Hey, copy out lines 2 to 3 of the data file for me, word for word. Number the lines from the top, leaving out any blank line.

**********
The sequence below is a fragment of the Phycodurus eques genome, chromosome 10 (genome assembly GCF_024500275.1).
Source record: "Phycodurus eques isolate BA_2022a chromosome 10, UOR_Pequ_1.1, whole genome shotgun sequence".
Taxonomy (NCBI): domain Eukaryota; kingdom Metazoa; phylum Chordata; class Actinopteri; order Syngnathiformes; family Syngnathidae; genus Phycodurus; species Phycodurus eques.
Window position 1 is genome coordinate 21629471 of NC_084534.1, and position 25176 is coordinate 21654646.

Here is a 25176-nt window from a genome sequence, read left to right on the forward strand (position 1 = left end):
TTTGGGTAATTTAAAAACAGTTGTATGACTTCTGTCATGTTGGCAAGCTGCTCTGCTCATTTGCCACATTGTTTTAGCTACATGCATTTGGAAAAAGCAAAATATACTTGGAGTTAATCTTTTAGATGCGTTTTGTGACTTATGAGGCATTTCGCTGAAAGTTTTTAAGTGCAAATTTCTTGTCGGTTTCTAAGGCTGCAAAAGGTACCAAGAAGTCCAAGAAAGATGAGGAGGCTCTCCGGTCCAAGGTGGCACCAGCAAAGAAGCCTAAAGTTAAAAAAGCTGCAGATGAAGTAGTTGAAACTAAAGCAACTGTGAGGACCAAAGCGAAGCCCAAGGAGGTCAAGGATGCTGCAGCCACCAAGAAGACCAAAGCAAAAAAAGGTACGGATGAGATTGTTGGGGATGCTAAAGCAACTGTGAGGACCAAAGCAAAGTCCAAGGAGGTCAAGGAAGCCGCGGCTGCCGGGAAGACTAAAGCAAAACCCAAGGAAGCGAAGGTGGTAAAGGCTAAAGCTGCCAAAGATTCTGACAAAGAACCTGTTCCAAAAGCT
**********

Source record: "Phycodurus eques isolate BA_2022a chromosome 10, UOR_Pequ_1.1, whole genome shotgun sequence".
Taxonomy (NCBI): domain Eukaryota; kingdom Metazoa; phylum Chordata; class Actinopteri; order Syngnathiformes; family Syngnathidae; genus Phycodurus; species Phycodurus eques.